This article was originally published by Mennonite World Review

Street theater, physical resurrection

When we watch a play, we focus only on the stage. We do not think of the weeks of planning or the jumble of costumes and props behind the curtains. Good choreography and good acting bring us right into the story.


We now shift from texts on the Holy Spirit to Palm Sunday — to the human Jesus who rides triumphantly into Jerusalem at the beginning of the Passover festival. Rather than a stage play, our text describes political street theater. And six of 11 verses involve behind-the-scenes maneuvering before the performance begins.

Let’s probe the background of this theatrical event. First, although Mark mentions Jesus going to Jerusalem only this one time, Jesus has actually been here before. He knows exactly where to find a colt to ride. He knows the owners of the colt, who recognize him as “Lord” and freely lend him the animal (11:3-6). In that sense, John’s Gospel, which details several of Jesus’ trips to Jerusalem, is chronologically more accurate.

Second, Jesus knows and builds on his scriptures. In Gen. 49:9-12 Jacob prophesies that his son Judah will be king forever, “binding his . . . donkey’s colt to the choice vine.” He and those with him can recall previous triumphal entries: the Ark of the Covenant brought from Philistia to Jerusalem (1 Sam. 6:1-18) and Jehu’s takeover of the Northern Kingdom, complete with trumpets and cloaks spread on the ground (2 Kings 9:11-13).

More recently, they would remember Simon Maccabaeus, who, after liberating the Jews from Hellenistic rule in 167 B.C., entered Jerusalem with “praise and palm branches” (1 Maccabees 13:51), no doubt singing the victorious Psalm 118 (see verses 19-27). Jesus on Mount Olivet (Mark 11:1) harks back to Zech. 14:1-5, when God stands on the Mount to save Jerusalem in the final apocalyptic battle at the end of time.

From blind Bartimaeus shouting, “Jesus, Son of David!” (Mark 10:47) to the hosannas of the crowds, this is carefully orchestrated political street theater intended to convey a powerful message.

But the message turns out to be a nonviolent parody of conquest. There are no weapons. The humble king rides a donkey, not a warhorse (Zech. 9:9). And when he reaches the Temple, that pinnacle of religious and political power, he just looks around and then leaves. The crowds pick up their cloaks and melt away. Jesus returns the colt and trudges back to stay with friends in Bethany. Our text ends in anticlimax.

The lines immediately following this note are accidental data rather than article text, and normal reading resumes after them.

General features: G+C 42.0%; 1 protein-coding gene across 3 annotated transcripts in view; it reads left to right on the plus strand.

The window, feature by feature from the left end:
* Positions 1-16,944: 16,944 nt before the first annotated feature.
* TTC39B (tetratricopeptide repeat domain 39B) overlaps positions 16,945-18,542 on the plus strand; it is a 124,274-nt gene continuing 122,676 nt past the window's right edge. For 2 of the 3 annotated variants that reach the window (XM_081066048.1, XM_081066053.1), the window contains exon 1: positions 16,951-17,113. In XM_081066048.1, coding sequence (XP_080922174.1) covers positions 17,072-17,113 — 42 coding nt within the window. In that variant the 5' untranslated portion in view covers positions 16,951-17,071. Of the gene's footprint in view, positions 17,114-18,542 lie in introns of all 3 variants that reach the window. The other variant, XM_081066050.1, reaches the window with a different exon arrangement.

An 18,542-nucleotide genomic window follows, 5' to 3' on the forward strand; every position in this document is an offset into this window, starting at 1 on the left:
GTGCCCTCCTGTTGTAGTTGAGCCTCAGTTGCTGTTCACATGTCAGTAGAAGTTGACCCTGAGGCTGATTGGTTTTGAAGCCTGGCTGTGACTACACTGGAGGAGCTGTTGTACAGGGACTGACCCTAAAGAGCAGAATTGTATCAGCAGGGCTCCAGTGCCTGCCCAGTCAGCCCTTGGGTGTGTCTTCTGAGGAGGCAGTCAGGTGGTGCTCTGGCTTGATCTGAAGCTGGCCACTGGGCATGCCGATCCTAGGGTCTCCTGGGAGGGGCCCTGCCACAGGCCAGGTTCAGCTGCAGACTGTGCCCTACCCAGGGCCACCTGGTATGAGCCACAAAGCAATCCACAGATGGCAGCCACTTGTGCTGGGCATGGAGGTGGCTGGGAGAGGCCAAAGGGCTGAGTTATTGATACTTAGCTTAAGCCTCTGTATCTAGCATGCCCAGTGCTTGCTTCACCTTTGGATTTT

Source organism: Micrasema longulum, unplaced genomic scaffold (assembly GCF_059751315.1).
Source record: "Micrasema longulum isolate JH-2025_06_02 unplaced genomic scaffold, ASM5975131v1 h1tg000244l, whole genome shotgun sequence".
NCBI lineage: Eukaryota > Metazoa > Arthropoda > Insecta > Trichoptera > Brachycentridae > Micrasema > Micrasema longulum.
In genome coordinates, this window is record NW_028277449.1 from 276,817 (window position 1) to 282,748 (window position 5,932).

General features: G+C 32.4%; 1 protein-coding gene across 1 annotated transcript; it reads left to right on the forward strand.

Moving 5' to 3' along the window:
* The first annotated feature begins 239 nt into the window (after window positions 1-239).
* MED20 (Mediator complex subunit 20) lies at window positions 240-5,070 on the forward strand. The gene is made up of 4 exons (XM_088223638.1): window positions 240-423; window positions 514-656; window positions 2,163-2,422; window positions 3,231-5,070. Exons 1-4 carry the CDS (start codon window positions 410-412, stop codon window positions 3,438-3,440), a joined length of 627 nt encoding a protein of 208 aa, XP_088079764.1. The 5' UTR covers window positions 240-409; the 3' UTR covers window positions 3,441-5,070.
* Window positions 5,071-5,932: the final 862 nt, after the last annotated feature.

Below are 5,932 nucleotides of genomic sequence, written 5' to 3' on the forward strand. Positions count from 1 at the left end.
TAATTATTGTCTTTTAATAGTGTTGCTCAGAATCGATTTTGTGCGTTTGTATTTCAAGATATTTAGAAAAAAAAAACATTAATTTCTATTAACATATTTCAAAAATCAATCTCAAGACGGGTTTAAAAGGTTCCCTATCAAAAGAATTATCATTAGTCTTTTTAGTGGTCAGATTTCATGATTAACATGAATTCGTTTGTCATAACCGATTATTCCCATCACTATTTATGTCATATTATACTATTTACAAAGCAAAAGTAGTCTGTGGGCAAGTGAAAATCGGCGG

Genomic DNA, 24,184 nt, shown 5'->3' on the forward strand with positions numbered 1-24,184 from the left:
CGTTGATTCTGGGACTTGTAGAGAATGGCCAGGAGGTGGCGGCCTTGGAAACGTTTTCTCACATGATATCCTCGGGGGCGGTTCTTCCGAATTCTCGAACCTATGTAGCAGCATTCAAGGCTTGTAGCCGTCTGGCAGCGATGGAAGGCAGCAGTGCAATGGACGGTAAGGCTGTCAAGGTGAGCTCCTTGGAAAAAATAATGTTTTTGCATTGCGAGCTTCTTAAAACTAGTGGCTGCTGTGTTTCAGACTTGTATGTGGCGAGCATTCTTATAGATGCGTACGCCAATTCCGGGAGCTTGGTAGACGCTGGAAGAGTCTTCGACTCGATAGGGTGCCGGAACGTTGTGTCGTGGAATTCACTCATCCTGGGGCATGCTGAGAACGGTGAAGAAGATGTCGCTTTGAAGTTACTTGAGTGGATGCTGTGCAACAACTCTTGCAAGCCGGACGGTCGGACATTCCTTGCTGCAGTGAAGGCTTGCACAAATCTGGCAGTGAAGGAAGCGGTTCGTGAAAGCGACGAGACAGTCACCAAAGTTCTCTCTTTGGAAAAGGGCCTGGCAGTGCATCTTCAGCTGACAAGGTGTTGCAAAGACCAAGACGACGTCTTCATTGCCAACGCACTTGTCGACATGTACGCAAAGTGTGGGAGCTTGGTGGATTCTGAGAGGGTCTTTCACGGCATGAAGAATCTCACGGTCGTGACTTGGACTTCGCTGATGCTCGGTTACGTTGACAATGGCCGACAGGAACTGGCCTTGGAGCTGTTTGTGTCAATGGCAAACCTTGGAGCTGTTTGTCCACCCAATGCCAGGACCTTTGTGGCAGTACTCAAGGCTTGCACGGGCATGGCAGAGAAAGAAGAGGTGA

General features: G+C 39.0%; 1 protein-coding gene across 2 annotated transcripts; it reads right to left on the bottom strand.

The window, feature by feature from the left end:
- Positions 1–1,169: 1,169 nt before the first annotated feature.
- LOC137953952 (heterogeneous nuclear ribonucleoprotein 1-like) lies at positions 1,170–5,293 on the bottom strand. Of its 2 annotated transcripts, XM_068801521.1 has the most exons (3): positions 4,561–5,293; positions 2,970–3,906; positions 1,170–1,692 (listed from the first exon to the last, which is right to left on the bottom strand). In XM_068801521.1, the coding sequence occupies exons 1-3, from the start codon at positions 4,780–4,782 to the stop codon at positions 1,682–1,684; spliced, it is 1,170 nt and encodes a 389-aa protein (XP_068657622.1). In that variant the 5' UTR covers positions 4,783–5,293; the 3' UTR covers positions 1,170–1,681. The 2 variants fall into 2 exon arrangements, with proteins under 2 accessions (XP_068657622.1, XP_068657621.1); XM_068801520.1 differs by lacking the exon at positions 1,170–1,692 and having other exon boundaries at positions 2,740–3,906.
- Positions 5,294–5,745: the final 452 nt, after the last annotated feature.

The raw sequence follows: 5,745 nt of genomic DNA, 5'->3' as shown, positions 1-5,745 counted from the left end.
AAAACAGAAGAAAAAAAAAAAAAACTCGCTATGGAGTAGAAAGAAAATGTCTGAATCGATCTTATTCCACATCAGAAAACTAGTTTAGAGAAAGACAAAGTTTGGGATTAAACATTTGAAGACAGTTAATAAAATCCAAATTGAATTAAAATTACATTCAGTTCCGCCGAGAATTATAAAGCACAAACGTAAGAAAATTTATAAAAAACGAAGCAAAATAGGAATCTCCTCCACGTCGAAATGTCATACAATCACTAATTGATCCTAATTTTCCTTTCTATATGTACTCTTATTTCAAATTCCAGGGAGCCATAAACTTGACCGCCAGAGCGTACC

In Mark, much has happened during Jesus’ last week: the Temple’s finances disrupted, public teaching and debate, anointing, Passover meal, arrest, Peter’s denial, two trials, execution, burial — and a brief resurrection report.

As we reflect on the resurrection, we turn to 1 Corinthians 15, our earliest account of Jesus rising from death. Paul wrote this letter only two decades later, around A.D. 53, after planting several house churches in Cor­inth. Paul responds to a report of factions tearing the assemblies apart, much of it along divisions of moral-religious practices and social class.

Paul opens by proclaiming “Christ crucified” (1 Cor. 1:23), then demonstrating what a self-emptying, cruciform life looks like. He closes with the promise of the coming reign of God — linking Jesus’ physical resurrection with that of all those who are “in Christ.”

Here are a few salient points from chapter 15. Not an original witness himself, Paul first hands on what has already become bedrock tradition: Jesus died “for our sins” and was raised “according to the scriptures” (15:3-4). Paul includes both named and unnamed witnesses of the resurrected Jesus, mostly confirming the later Gospels and Acts. He may have omitted the women at the tomb because, in that culture, men assumed women’s testimony was less trustworthy than theirs.

Second, as a creative thinker, Paul makes a theological leap in 15:20-22 that the Gospel writers do not: Jesus’ resurrection is “the first fruits of those who have died. For since death came through a human being, the resurrection of the dead has also come through a human being.” Although our Old Testament does not speak of bodily resurrection of the godly, by the time law-observant Jews were being slaughtered in the Maccabean Revolt of 167 B.C., we find such hope expressed in 2 Maccabees 7 and Dan. 12:2. But Paul is the first writer to tie Jesus’ resurrection to a general resurrection of faithful believers.

Third, Jesus’s bodily resurrection is political. He will return to destroy “every ruler and authority and power” (15:24). The souls of believers do not “go to heaven when we die”; rather, Jesus will return to an earth renewed for those “in Christ” who will have resurrected bodies so animated by God’s Spirit that they will never die again (15:50-57).

Beliefs about resurrection differ widely in our churches today, just as they did in Corinth. Was Jesus’s resurrection physical or metaphorical? What are the implications of each view?

Reta Halteman Finger is writing a Bible study blog on the Gos­pel of John at

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